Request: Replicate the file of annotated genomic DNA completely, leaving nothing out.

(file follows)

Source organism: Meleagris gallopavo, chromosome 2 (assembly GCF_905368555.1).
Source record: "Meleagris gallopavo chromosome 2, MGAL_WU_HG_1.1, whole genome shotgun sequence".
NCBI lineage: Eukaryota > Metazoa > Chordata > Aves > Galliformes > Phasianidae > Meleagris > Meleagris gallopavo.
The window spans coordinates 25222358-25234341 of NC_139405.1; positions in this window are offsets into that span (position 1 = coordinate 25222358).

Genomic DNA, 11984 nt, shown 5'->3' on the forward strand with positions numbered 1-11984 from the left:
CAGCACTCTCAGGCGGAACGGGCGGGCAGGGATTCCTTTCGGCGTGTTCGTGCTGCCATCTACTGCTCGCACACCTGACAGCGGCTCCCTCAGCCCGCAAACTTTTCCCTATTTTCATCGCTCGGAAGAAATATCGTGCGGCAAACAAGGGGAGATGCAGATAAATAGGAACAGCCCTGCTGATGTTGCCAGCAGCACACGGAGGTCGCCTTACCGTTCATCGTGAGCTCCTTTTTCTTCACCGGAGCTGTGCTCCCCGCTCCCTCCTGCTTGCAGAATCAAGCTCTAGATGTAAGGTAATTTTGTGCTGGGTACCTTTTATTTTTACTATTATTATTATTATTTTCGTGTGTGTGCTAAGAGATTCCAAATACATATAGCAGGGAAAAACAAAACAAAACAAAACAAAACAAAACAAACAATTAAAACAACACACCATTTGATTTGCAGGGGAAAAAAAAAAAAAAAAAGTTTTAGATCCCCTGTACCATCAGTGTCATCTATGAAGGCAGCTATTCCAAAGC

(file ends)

Source organism: Meleagris gallopavo, chromosome 2 (assembly GCF_905368555.1).
Source record: "Meleagris gallopavo chromosome 2, MGAL_WU_HG_1.1, whole genome shotgun sequence".
NCBI lineage: Eukaryota > Metazoa > Chordata > Aves > Galliformes > Phasianidae > Meleagris > Meleagris gallopavo.
The window spans coordinates 25222358-25234341 of NC_139405.1; positions in this window are offsets into that span (position 1 = coordinate 25222358).

Genomic DNA, 11984 nt, shown 5'->3' on the forward strand with positions numbered 1-11984 from the left:
CAGCACTCTCAGGCGGAACGGGCGGGCAGGGATTCCTTTCGGCGTGTTCGTGCTGCCATCTACTGCTCGCACACCTGACAGCGGCTCCCTCAGCCCGCAAACTTTTCCCTATTTTCATCGCTCGGAAGAAATATCGTGCGGCAAACAAGGGGAGATGCAGATAAATAGGAACAGCCCTGCTGATGTTGCCAGCAGCACACGGAGGTCGCCTTACCGTTCATCGTGAGCTCCTTTTTCTTCACCGGAGCTGTGCTCCCCGCTCCCTCCTGCTTGCAGAATCAAGCTCTAGATGTAAGGTAATTTTGTGCTGGGTACCTTTTATTTTTACTATTATTATTATTATTTTCGTGTGTGTGCTAAGAGATTCCAAATACATATAGCAGGGAAAAACAAAACAAAACAAAACAAAACAAAACAAACAATTAAAACAACACACCATTTGATTTGCAGGGGAAAAAAAAAAAAAAAAAGTTTTAGATCCCCTGTACCATCAGTGTCATCTATGAAGGCAGCTATTCCAAAGC